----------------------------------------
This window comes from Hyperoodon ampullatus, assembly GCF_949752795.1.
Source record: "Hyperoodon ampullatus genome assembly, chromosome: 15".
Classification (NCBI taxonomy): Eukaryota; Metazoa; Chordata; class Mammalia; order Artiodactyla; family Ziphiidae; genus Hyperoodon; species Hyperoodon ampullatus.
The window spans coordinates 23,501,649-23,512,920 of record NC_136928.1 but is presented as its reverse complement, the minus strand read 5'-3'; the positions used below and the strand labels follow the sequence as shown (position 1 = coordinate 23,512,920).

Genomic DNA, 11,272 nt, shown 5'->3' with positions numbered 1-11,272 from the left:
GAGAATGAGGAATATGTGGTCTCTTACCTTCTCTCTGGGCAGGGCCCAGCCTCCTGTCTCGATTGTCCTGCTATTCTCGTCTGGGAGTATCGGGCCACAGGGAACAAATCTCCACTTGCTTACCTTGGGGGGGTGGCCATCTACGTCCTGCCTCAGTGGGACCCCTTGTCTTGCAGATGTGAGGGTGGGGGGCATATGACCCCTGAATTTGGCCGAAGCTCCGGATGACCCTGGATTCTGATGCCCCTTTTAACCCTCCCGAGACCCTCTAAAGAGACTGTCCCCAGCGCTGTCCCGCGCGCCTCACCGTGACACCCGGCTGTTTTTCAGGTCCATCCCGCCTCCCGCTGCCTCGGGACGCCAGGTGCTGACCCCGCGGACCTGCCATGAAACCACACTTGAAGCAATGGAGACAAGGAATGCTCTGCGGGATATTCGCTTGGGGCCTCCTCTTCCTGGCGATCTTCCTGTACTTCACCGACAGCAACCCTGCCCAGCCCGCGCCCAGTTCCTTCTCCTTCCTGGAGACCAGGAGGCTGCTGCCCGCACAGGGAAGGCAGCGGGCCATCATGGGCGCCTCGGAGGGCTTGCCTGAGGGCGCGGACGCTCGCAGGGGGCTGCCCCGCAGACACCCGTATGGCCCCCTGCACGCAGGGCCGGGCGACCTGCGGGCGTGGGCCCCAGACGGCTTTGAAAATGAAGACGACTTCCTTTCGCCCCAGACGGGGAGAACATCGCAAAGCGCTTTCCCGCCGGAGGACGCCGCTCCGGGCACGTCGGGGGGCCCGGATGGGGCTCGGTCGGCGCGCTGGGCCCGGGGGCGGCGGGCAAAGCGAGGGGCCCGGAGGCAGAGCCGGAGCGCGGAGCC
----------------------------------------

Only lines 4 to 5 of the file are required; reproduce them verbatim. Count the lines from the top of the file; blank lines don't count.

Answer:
The window spans coordinates 23,501,649-23,512,920 of record NC_136928.1 but is presented as its reverse complement, the minus strand read 5'-3'; the positions used below and the strand labels follow the sequence as shown (position 1 = coordinate 23,512,920).

Genomic DNA, 11,272 nt, shown 5'->3' with positions numbered 1-11,272 from the left: